Red light camera tickets and revenue rising in Balcones Heights, data shows

Traffic program brings in more than $1 million in revenue over past three years, data shows

The Balcones Heights red light traffic program brings in more than $1 million in revenue over past three years, data shows.

In 2019, the Texas Legislature outlawed new red light camera programs, but in Balcones Heights, tickets keep rolling in, along with money from fines that offenders aren’t legally obligated to pay.

Though the passage of HB 1631 prevents new programs from going into effect, cities that already had red light camera contracts were grandfathered in, allowing those contracts to stay in effect until they expire. That includes the Balcones Heights contract, which was approved in 2006, and runs through 2034.

Even though the program is allowed to continue, the 2019 state law limits how far cities can go in enforcing the tickets. Unpaid tickets cannot be held against a driver who is renewing their vehicle or license, and although the ticket can be reported to a collection agency, it is not authorized to be reported to a credit bureau.

Still, more than half of the drivers who receive tickets have paid the fine over the past three years, according to Balcones Heights revenue records obtained by KSAT 12.

As the San Antonio area has grown, the number of tickets issued by Balcones Heights also increased — even in 2020, when fewer cars were on the road amid the height of the COVID-19 pandemic. During wide-scale shutdowns between March and May 2020, traffic volume fell to levels not seen since the 1990s, according to a traffic study conducted by the Texas A&M Transportation Institute.

Revenue from red light camera tickets

In 2019, 22,620 tickets were issued and 13,206 tickets were paid — a pay rate of 58%.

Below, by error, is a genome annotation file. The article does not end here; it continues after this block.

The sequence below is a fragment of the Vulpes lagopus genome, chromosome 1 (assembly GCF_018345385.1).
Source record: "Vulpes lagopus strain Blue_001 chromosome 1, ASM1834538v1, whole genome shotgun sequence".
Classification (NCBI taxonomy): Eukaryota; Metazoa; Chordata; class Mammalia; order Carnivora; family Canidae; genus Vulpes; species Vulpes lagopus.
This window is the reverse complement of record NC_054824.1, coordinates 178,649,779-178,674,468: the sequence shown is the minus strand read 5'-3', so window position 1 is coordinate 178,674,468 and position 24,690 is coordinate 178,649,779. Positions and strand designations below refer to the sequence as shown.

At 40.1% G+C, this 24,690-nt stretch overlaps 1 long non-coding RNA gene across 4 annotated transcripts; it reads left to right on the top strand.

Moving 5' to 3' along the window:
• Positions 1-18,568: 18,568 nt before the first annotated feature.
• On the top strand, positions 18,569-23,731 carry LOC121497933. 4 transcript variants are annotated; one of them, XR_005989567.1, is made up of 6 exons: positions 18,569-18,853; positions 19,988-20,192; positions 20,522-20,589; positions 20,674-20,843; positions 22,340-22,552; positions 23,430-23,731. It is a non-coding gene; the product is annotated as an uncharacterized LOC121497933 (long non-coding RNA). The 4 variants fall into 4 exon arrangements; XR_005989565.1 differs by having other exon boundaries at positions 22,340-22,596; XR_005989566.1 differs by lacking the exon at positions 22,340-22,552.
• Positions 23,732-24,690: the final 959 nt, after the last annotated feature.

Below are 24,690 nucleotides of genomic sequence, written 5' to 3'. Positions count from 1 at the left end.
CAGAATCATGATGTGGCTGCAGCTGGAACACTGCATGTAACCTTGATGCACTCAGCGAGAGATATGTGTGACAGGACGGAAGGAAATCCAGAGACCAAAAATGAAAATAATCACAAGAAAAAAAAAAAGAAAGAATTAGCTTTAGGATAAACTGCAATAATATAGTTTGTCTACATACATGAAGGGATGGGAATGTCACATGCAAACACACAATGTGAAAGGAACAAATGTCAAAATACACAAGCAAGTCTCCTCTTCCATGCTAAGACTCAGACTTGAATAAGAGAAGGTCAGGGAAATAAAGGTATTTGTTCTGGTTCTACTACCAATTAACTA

In 2020, 25,822 tickets were issued and 14,362 tickets were paid — a pay rate of 55%.

In 2021, 29,259 tickets were issued and 14,810 tickets were paid — dropping the pay rate down to 50%.

The program has brought in more than $1 million in total revenue over the past three years, according to data provided by Balcones Heights. The city only keeps roughly a quarter of that revenue.

At the start of each fiscal year, in September, more than $700,000 goes toward administrative expenses, which include worker salaries and other personnel and operating expenses.

The state of Texas also captures a portion of the money under state law, taking $147,541 in the fiscal year 2019, $191,294 in the fiscal year 2020, and $220,826 in the fiscal year 2021.

After accounting for late fees and interest, Balcones Heights kept $246,445 in the fiscal year 2019, $283,674 in the fiscal year 2020 and $309,551 in the fiscal year 2021. That money can only be spent on traffic improvements through the city’s Traffic Safety program, according to the data.

Balcones Heights defends red light camera program

Though the red-light cameras continue to upset drivers, city officials say the program has shown its benefits. Besides funding safety projects in Balcones Heights, the cameras have also led to a reduction in collisions.

“The City of Balcones Heights operates a red-light safety camera program to protect all people who live, work, and visit our City. It began in 2006,” City Administrator David Harris previously said in a statement to KSAT 12 News. “The 2019 Legislature discontinued new programs in the state and grandfathered existing programs to continue with its vendor until the end of the contract. The Balcones Heights contract with ATS/Verra Mobility runs through 2034. Balcones Heights Police Department reminds motorists to come to a complete stop at all red lights and stop signs. Rolling stops or “California stops” do not count. Thank you for making our community safe for everyone.”

What to do if you get a red light ticket

If you get a red light camera ticket in the mail, make sure you read the ticket. It will include directions on how to appeal the ticket.

If the appeal doesn’t work out, motorists are still not required to pay the ticket because it’s a civil penalty that cannot be reported to the DMV, your credit bureau or your insurance company, according to state law.

However, the ticket can be forwarded to a collection agency, who will work to recoup that payment.

Read more: